Newspaper article The Canadian Press

Ontario Education Announcement Expected, Could Include Class Size Update

Newspaper article The Canadian Press

Ontario Education Announcement Expected, Could Include Class Size Update

Article excerpt

Ontario education announcement expected


TORONTO - Ontario's education sector is awaiting an update Friday on a wide range of issues, potentially including class sizes, sex education and teacher hiring.

Union leaders say they have not yet been given any details, but they expect to see cuts.

Sam Hammond, the president of the Elementary Teachers' Federation of Ontario, said he believes the government is looking to the education sector -- the second-largest spending area -- to help get rid of a multibillion-dollar deficit.

"(They're) putting their concerns and their focus on a deficit rather than focusing on the well-being and the long-term education, academic success and social success of students," he said.

The education ministry told school boards earlier this month to defer filling vacancies for retirements and other leaves for teachers and other staff until an update from the minister by March 15. It told the unions this week to expect information Friday on the upcoming school year.

Since the announcement is coming in the context of a hiring freeze, Laura Walton of the Canadian Union of Public Employees said she is not expecting good news.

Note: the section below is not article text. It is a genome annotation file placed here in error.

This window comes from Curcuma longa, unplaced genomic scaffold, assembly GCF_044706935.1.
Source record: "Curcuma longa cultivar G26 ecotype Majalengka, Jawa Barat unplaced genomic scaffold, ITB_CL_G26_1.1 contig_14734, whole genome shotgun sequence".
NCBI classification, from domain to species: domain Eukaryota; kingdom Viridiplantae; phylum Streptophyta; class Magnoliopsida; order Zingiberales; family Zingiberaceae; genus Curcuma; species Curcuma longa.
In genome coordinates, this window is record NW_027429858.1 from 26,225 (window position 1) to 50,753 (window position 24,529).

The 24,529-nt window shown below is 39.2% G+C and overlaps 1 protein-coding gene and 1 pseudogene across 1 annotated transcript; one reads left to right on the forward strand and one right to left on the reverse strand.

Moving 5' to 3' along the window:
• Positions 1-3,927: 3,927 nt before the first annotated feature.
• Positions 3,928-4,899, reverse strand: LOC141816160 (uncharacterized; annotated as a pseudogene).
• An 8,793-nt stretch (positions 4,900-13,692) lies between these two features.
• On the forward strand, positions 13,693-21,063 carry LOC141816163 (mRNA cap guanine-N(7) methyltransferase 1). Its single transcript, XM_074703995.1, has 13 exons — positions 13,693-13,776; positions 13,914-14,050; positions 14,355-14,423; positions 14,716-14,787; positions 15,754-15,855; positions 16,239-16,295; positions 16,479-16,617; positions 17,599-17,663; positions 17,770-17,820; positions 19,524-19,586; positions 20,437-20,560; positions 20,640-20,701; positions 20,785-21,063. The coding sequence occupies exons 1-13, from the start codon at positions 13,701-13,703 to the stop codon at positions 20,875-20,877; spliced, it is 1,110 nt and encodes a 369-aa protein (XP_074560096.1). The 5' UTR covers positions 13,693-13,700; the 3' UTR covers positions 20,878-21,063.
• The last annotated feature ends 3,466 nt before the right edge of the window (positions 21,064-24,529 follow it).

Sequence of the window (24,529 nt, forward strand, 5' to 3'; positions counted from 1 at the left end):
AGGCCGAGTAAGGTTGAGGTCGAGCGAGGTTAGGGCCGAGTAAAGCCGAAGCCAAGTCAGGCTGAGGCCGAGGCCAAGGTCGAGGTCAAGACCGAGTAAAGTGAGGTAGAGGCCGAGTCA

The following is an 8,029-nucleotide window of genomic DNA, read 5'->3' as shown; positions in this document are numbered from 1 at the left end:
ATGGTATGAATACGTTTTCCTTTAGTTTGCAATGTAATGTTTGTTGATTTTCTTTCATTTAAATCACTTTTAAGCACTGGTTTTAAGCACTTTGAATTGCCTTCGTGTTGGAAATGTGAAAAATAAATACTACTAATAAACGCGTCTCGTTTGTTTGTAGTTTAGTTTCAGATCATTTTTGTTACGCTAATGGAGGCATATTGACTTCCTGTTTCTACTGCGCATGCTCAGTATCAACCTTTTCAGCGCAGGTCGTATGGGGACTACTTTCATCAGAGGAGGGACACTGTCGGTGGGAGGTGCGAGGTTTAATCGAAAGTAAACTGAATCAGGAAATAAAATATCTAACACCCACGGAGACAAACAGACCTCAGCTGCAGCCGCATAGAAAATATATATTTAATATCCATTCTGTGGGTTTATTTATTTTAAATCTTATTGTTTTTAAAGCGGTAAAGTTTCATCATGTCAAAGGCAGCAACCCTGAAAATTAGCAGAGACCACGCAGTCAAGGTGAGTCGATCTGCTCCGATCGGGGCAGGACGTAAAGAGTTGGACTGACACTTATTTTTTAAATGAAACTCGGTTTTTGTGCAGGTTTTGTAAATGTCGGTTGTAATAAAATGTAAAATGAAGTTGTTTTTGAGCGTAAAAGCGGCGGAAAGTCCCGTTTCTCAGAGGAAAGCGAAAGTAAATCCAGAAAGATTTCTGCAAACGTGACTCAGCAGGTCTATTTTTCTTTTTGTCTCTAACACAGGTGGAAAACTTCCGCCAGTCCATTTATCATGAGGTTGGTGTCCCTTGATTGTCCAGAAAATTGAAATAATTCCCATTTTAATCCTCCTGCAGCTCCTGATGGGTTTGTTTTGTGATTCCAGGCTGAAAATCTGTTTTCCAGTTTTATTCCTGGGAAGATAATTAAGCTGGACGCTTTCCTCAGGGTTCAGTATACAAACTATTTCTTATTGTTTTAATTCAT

"What we're expecting, more than anything, is more cuts that will lead to more chaos," she said.

The government has been consulting since January on class sizes and teacher hiring practices, including asking whether hard caps on class sizes should continue, and if they were removed, what would be an appropriate way to set effective class sizes.

Teachers have warned that removing primary class size caps would make it hard to meet all students' academic needs.

Currently, the kindergarten class size cap is 29 students, and the average of class sizes across any board can't be more than 26. For the primary grades the cap is 23 students, but at least 90 per cent of classes in any board must have 20 or fewer students. …

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